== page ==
A Place in the Pantheon: Films by Bela Tarr

From the Chicago Reader (May 9, 1996). — J.R.

Films by Bela Tarr

The movies of Hungarian filmmaker Bela Tarr — half a dozen features in all — are divided into two parts. His first three films are socialist realist cries of rage, much of their style influenced by John Cassavetes. The 1979 Family Nest is about a young couple forced to live in a one-room apartment with the husband’s parents; the 1981 The Outsider focuses on a shiftless, heavy-drinking violinist who fathers a child with one woman and marries another while working sporadically in a hospital and at a factory, then is called up for military service; and the 1982 The Prefab People is about an unhappy family of four: a frustrated wife, two kids, and a disaffected husband and father (another heavy drinker) who plans to take a two-year job in Romania, much to his wife’s distress.

The second half of Tarr’s oeuvre, its style influenced by Andrei Tarkovsky, moves beyond socialism and realism to look with mordant wit at something more universal: a form of moral decay, perhaps, but with metaphysical implications. Whereas the first half of Tarr’s output is mainly shot in raw close-ups, the second half is largely shot in detached medium and long shots.… Read more »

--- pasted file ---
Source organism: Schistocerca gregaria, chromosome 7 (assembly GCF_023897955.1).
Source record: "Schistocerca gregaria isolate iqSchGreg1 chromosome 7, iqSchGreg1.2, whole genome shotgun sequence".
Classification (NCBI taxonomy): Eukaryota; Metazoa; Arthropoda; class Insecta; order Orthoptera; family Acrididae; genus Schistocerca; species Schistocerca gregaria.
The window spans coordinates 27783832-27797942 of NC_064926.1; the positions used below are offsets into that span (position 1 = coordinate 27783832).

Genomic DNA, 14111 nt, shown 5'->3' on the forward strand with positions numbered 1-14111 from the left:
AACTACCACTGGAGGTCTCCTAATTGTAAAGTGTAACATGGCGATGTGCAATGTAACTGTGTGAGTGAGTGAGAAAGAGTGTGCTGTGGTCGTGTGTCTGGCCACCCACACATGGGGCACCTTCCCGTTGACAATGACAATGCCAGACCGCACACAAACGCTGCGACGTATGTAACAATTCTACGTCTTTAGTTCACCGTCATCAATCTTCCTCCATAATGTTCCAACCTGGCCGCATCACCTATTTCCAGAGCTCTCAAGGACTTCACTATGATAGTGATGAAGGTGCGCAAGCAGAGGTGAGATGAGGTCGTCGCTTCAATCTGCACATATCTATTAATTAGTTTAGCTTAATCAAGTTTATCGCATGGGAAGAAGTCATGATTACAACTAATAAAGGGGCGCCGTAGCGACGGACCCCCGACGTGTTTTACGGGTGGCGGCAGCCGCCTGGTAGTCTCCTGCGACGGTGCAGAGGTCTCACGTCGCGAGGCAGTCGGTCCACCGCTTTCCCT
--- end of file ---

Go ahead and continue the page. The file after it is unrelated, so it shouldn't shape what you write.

The Importance of Being Sarcastic [SATANTANGO]

From the Chicago Reader (October 14, 1994). — J.R.

**** SATANTANGO

(Masterpiece)

Directed by Bela Tarr

Written by Tarr and Laszlo Krasznahorkai

With Mihaly Vig, Putyi Horvath, Erika Bok, Peter Berling, Miklos B. Szekely, Laszlo Fe Lugossy, Eva Almasi Albert, Alfred Jaray, Erzsebet Gaal, Janos Derzsi, and Iren Szajki.

If great films invent their own rules, reinventing some of the standards of film criticism in the process, Bela Tarr’s Satantango surely belongs in their company. Showing Sunday as part of the Chicago Film Festival, this very dark Hungarian black comedy has more than a few tricks and paradoxes up its sleeve. Shot in black and white, with a running time of just under seven hours (it’s designed to be shown with two short intermissions), it boasts a decrepit, squalid rural setting enveloped in constant rain and mud and a cast of about a dozen greedy, small-minded characters, none of whom has any remotely redeeming qualities. Yet over two separate viewings it has provided me with more pleasure, excitement, and even hope than any other new picture I’ve seen this year.

I’m not the only one who feels this way. Since the film surfaced at the Berlin Film Festival in February and was enthusiastically heralded by J.… Read more »

On Ozu

This is the first thing I ever wrote about Ozu’s films. I’ve subsequently come to value Hen in the Wind much more than I did in 1972, above all as an expression of Japanese’s humiliation after the end of the war and during the American occupation. — J.R.